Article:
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7

NCCN Guidelines for Patients

®

Hodgkin Lymphoma, Version 1.2015

1

Hodgkin lymphoma basics

What is the lymphatic system?

turns food into a liquid. Then, the liquid drains into

your small intestine. Within your small intestine, fat

and some vitamins are absorbed into lymph vessels.

This fatty lymph, called chyle, travels in lymph vessels

to the bloodstream

As lymph travels, it will pass through and be filtered

by lymph nodes. Lymph nodes are organized masses

of lymphoid tissue. There are hundreds of lymph

nodes throughout your body.

See Figure 1.1.

High

numbers of lymph nodes exist in the middle of your

chest, neck, armpit, groin, pelvis, and along your gut.

Lymph nodes and other lymphoid tissue are

defined by high numbers of white blood cells

called lymphocytes. Lymph also has lymphocytes.

Lymphocytes help fight germs. The three types of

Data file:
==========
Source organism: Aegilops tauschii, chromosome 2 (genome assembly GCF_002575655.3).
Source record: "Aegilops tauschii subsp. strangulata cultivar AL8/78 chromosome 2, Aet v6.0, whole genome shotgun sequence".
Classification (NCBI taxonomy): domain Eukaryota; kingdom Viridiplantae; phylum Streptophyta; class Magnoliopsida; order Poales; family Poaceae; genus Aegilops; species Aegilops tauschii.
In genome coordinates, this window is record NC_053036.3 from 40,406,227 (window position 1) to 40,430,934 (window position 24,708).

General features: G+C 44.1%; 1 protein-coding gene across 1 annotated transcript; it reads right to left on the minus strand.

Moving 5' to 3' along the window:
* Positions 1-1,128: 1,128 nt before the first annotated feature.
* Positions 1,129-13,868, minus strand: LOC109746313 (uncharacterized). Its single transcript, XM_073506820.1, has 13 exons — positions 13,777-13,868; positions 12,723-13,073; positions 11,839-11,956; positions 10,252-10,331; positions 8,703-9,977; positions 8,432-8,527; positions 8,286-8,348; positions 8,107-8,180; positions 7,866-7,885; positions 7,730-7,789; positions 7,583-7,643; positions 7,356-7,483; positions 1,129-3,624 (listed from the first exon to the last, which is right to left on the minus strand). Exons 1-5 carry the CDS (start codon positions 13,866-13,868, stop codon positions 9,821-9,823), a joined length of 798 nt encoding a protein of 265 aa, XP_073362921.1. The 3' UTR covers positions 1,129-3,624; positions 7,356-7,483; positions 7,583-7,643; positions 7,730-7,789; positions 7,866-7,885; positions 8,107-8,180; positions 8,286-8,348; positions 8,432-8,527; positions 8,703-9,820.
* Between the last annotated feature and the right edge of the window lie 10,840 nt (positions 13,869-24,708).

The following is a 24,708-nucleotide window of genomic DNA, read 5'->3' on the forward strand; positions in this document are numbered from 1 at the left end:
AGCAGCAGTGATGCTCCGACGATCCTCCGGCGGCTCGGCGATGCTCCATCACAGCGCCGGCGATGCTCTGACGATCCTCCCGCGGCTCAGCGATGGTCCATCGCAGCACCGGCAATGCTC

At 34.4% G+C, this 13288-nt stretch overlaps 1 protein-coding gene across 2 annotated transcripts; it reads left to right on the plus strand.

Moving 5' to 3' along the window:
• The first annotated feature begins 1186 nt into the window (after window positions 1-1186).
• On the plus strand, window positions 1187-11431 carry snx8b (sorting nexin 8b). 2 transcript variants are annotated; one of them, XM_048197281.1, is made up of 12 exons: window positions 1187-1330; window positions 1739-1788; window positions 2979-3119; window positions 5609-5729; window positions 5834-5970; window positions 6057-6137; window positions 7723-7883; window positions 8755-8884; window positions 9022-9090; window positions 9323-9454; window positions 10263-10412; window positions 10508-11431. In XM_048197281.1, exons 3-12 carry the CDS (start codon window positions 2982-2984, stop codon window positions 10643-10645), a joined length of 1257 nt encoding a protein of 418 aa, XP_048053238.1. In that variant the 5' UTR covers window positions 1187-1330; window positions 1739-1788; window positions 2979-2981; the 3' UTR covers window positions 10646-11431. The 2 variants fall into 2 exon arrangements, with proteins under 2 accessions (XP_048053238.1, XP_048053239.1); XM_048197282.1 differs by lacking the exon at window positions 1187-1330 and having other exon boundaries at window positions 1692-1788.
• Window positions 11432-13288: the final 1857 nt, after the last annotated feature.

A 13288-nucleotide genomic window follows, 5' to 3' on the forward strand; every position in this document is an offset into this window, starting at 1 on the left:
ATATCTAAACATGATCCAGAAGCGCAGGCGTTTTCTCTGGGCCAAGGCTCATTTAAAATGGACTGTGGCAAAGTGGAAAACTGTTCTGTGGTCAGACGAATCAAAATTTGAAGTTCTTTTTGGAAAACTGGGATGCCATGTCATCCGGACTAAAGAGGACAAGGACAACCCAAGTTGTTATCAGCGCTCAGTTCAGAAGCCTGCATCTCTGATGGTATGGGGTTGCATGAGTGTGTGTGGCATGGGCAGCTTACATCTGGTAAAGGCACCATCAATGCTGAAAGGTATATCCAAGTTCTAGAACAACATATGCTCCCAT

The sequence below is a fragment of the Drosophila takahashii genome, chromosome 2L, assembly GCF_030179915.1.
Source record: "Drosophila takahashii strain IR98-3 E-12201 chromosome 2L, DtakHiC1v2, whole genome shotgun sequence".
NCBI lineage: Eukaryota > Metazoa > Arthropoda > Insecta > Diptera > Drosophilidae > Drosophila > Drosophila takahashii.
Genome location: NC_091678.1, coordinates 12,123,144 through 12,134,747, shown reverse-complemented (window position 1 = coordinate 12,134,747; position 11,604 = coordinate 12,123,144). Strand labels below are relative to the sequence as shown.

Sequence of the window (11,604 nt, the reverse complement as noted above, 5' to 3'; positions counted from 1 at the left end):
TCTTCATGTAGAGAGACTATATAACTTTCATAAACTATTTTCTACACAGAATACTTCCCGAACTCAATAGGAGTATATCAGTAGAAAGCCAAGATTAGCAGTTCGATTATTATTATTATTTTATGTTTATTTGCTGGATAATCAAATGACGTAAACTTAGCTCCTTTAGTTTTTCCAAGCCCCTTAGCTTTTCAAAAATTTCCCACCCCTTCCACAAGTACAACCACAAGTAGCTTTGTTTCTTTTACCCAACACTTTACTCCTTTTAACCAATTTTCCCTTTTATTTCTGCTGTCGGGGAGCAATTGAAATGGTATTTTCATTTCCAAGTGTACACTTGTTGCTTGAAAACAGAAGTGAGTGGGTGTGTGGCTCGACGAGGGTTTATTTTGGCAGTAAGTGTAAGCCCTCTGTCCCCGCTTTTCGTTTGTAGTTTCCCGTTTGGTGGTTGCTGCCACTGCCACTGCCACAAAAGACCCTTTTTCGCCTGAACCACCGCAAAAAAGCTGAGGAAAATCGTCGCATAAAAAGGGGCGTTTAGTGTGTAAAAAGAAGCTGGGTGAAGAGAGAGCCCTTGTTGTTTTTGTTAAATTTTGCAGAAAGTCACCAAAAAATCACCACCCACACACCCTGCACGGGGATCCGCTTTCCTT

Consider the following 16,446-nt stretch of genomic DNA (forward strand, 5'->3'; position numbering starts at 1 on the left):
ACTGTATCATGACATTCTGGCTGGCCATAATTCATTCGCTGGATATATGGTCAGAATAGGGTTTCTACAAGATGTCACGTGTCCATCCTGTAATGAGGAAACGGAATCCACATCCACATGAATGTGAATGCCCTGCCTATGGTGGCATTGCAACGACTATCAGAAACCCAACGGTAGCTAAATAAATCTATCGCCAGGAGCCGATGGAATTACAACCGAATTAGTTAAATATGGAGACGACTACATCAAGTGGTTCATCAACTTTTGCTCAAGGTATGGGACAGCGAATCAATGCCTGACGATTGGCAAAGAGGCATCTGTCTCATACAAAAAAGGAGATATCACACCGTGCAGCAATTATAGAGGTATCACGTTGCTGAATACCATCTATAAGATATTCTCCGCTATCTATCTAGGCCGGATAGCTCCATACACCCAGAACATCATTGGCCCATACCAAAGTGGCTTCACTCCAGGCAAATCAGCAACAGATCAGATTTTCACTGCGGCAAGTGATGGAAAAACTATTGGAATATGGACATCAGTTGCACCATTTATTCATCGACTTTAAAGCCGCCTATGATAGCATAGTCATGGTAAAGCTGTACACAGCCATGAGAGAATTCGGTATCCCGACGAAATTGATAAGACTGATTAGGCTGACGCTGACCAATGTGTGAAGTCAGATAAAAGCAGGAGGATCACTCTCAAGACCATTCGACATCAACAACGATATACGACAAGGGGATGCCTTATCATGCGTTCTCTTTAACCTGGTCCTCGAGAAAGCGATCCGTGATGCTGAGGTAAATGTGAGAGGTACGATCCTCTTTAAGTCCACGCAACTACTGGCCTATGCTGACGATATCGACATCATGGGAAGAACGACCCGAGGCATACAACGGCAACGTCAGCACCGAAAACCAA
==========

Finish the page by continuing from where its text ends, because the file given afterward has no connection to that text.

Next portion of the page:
lymphocytes are NK (

n

atural

k

iller) cells, B-cells, and

T-cells. Lymphocytes are made in bone marrow then

are moved by blood to the lymphatic system.

Other parts of your body that have many lymphocytes

are included in the lymphatic system. In children,

the thymus stores T-cells until they are able to fight

germs. Germs in blood are filtered and destroyed

by lymphocytes within your spleen. Your tonsils kill

germs in lymph that enter through your mouth and

nose. There are also small clumps of lymphatic tissue

in your gut, thyroid, breasts, lungs, eyes, and skin.

Figure 1.1

Lymphatic system

The lymphatic system kills germs

in the body and collects and

transports a fluid called lymph to

the bloodstream.

Illustration Copyright © 2015 Nucleus Medical Media, All rights reserved.

www.nucleusinc.com